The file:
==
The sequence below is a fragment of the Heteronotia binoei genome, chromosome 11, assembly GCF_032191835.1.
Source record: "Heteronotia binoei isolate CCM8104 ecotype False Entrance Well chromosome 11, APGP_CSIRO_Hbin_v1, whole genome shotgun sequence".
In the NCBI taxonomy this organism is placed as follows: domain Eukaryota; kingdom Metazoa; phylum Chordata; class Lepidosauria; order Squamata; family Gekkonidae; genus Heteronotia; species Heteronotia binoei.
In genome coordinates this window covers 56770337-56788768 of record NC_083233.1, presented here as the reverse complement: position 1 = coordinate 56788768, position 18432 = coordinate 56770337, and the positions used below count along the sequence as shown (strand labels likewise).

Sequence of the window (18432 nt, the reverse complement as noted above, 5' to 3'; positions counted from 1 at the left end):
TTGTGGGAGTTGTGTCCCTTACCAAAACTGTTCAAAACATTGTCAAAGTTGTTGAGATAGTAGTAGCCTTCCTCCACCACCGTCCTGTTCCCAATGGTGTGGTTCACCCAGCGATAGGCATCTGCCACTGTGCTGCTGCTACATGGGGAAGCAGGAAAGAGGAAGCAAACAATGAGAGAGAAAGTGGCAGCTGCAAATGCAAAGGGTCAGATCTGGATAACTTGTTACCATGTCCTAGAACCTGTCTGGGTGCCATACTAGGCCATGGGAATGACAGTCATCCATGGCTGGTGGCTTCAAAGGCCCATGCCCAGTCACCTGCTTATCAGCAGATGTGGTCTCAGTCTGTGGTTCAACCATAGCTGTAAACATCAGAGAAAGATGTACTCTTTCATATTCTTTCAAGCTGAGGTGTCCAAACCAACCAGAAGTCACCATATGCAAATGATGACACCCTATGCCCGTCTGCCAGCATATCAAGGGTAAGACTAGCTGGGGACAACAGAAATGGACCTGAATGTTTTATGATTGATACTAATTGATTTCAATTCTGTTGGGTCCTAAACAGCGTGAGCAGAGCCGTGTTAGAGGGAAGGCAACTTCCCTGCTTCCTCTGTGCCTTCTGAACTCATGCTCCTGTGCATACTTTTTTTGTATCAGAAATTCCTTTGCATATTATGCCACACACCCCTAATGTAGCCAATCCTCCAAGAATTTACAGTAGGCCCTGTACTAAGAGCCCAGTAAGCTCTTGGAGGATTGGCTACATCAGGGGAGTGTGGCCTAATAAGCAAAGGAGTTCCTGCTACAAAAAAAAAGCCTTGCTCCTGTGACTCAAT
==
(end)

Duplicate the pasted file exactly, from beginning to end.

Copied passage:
The sequence below is a fragment of the Heteronotia binoei genome, chromosome 11, assembly GCF_032191835.1.
Source record: "Heteronotia binoei isolate CCM8104 ecotype False Entrance Well chromosome 11, APGP_CSIRO_Hbin_v1, whole genome shotgun sequence".
In the NCBI taxonomy this organism is placed as follows: domain Eukaryota; kingdom Metazoa; phylum Chordata; class Lepidosauria; order Squamata; family Gekkonidae; genus Heteronotia; species Heteronotia binoei.
In genome coordinates this window covers 56770337-56788768 of record NC_083233.1, presented here as the reverse complement: position 1 = coordinate 56788768, position 18432 = coordinate 56770337, and the positions used below count along the sequence as shown (strand labels likewise).

Sequence of the window (18432 nt, the reverse complement as noted above, 5' to 3'; positions counted from 1 at the left end):
TTGTGGGAGTTGTGTCCCTTACCAAAACTGTTCAAAACATTGTCAAAGTTGTTGAGATAGTAGTAGCCTTCCTCCACCACCGTCCTGTTCCCAATGGTGTGGTTCACCCAGCGATAGGCATCTGCCACTGTGCTGCTGCTACATGGGGAAGCAGGAAAGAGGAAGCAAACAATGAGAGAGAAAGTGGCAGCTGCAAATGCAAAGGGTCAGATCTGGATAACTTGTTACCATGTCCTAGAACCTGTCTGGGTGCCATACTAGGCCATGGGAATGACAGTCATCCATGGCTGGTGGCTTCAAAGGCCCATGCCCAGTCACCTGCTTATCAGCAGATGTGGTCTCAGTCTGTGGTTCAACCATAGCTGTAAACATCAGAGAAAGATGTACTCTTTCATATTCTTTCAAGCTGAGGTGTCCAAACCAACCAGAAGTCACCATATGCAAATGATGACACCCTATGCCCGTCTGCCAGCATATCAAGGGTAAGACTAGCTGGGGACAACAGAAATGGACCTGAATGTTTTATGATTGATACTAATTGATTTCAATTCTGTTGGGTCCTAAACAGCGTGAGCAGAGCCGTGTTAGAGGGAAGGCAACTTCCCTGCTTCCTCTGTGCCTTCTGAACTCATGCTCCTGTGCATACTTTTTTTGTATCAGAAATTCCTTTGCATATTATGCCACACACCCCTAATGTAGCCAATCCTCCAAGAATTTACAGTAGGCCCTGTACTAAGAGCCCAGTAAGCTCTTGGAGGATTGGCTACATCAGGGGAGTGTGGCCTAATAAGCAAAGGAGTTCCTGCTACAAAAAAAAAGCCTTGCTCCTGTGACTCAAT